EDEN, N.C. -- Duke Energy is working to plug a broken pipe that has leaked tens of thousands of gallons of water polluted with coal ash into the Dan River near Eden, North Carolina.
The spill drew immediate parallels among environmentalists to similar coal ash lagoons at the former Riverbend Steam Station on Mountain Island Lake, the source of most drinking water for Gaston and Mecklenburg Counties.
Both Riverbend and the Dan River plants have been shut down but unlined coal ash lagoons remain on the banks of adjacent rivers.
A Duke spokeswoman says Duke has confirmed that no other coal ash lagoons in North Carolina are crossed with a stormwater pipe like the one which ruptured at Dan River triggering the spill.
The closest water intake site is about six miles downstream of the spill.
And while North Carolina Division of Water Quality representatives are on-site taking samples to test for contaminants, the water at nearby Danville, VA has not been shut down, according to the spokeswoman.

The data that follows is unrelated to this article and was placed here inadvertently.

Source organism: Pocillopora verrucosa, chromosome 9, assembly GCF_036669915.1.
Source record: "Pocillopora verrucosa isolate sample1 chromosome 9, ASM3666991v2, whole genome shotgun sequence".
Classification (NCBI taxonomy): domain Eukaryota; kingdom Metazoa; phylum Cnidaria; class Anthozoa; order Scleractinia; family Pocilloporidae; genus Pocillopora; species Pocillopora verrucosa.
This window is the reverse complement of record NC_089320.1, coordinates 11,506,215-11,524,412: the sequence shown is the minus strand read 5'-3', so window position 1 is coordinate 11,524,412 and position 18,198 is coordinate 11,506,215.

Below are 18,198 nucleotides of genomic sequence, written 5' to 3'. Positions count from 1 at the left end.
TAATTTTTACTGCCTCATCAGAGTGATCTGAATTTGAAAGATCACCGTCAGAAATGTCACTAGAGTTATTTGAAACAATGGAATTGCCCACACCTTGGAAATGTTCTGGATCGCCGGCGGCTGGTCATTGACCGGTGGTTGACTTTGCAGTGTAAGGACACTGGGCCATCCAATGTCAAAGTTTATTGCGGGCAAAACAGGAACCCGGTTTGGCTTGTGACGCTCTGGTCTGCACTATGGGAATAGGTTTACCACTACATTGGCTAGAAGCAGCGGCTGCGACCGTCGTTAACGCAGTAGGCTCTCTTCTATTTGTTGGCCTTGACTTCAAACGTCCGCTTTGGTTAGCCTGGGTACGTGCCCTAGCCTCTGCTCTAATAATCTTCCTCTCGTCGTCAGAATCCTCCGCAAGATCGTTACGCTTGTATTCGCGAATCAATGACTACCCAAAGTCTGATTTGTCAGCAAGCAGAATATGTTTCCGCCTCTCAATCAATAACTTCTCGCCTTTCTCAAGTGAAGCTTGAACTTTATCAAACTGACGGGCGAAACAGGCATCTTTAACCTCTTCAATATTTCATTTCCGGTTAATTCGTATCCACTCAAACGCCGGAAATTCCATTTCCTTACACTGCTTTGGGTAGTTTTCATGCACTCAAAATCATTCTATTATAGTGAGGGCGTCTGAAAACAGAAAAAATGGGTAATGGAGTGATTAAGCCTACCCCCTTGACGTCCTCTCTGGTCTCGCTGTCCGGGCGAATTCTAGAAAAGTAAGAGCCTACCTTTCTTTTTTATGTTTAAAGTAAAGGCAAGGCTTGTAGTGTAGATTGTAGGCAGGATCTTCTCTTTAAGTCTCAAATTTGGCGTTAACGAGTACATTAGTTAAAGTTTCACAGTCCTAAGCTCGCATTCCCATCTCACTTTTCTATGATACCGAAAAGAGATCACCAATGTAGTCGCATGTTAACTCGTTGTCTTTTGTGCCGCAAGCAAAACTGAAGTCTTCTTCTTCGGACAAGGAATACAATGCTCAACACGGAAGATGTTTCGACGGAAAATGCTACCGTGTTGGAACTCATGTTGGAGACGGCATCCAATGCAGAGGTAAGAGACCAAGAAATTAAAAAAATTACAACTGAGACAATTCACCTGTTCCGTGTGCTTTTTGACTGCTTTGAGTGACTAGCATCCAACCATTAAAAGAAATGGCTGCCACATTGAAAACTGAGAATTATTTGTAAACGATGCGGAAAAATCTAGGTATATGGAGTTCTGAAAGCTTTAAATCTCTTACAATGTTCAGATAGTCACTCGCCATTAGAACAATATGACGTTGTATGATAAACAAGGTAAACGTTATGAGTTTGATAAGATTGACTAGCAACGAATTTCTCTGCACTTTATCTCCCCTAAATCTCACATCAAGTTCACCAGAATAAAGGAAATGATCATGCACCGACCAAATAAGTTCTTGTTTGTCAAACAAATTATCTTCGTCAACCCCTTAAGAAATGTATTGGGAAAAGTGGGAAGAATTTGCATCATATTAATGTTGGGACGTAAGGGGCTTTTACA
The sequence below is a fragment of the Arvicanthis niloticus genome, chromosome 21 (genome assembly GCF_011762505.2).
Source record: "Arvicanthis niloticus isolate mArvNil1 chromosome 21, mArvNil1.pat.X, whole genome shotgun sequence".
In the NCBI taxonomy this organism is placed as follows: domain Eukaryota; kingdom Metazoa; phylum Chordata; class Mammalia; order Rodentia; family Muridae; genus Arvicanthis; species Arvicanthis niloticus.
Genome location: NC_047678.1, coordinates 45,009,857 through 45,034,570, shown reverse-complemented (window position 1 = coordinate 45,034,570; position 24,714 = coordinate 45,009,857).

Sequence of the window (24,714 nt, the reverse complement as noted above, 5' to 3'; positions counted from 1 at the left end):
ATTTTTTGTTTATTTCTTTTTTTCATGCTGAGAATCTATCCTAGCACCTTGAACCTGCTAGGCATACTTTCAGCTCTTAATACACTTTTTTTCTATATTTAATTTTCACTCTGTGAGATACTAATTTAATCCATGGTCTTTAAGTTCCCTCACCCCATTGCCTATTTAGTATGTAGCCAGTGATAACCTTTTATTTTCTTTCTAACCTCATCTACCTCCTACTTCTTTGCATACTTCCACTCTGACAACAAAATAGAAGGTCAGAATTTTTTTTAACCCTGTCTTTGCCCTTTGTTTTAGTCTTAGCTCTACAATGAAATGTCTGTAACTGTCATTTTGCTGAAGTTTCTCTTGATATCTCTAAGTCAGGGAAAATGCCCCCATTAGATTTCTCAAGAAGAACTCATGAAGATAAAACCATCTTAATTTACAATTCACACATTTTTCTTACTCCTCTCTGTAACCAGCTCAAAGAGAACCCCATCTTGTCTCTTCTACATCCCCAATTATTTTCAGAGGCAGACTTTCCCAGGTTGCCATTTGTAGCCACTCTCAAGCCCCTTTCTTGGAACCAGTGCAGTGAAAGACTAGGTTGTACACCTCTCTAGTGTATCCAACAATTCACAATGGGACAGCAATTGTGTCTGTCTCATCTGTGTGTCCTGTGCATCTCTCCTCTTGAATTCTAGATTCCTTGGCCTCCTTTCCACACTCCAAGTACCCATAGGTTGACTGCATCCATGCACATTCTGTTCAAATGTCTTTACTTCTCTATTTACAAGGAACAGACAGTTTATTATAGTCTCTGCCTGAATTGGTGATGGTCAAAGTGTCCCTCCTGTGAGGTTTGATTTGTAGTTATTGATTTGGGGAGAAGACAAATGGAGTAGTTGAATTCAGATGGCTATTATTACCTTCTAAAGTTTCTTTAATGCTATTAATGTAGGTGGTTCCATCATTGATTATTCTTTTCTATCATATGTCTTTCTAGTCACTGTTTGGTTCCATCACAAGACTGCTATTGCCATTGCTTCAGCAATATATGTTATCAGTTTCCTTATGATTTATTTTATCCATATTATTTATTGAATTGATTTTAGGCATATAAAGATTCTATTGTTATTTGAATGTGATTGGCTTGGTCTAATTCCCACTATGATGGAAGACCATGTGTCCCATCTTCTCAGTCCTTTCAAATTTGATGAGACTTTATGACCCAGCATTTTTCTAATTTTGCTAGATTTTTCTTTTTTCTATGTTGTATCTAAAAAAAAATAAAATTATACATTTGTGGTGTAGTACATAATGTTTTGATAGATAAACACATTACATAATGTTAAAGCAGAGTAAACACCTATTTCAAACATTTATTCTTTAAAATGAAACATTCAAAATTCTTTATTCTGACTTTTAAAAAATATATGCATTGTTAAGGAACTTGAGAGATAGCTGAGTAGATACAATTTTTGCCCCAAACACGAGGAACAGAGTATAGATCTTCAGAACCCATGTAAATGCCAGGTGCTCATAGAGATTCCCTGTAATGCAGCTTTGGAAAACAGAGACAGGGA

“You can tell the water has kind of a metallic gray look to it,” said Rhi Fionn-Bowman, an independent journalist who is on site making a documentary on coal ash issues and runs a website called The Coal Ash Chronicles.
The former Dan River coal-fired steam station is about 130 miles northeast of Charlotte near the Virginia border.
Duke Energy estimates that 50,000 to 80,000 tons of coal ash spilled into the Dan River beginning Sunday, but the spill was not made public until Monday afternoon.
That’s enough ash to fill 20 to 32 Olympic swimming pools, but about two-percent of the ash in the massive Kinston,Tennessee spill that knocked homes from their foundations and cost billions in an ongoing cleanup by the TVA.
The Southern Environmental Law Center is suing Duke Energy to try to force the Charlotte based utility to dry out the ponds, dig up the ash and truck it to lined, dry landfills.
SCENG began just such a cleanup at its Wateree Steam Station near Columbia, SC after being sued by environmentalists.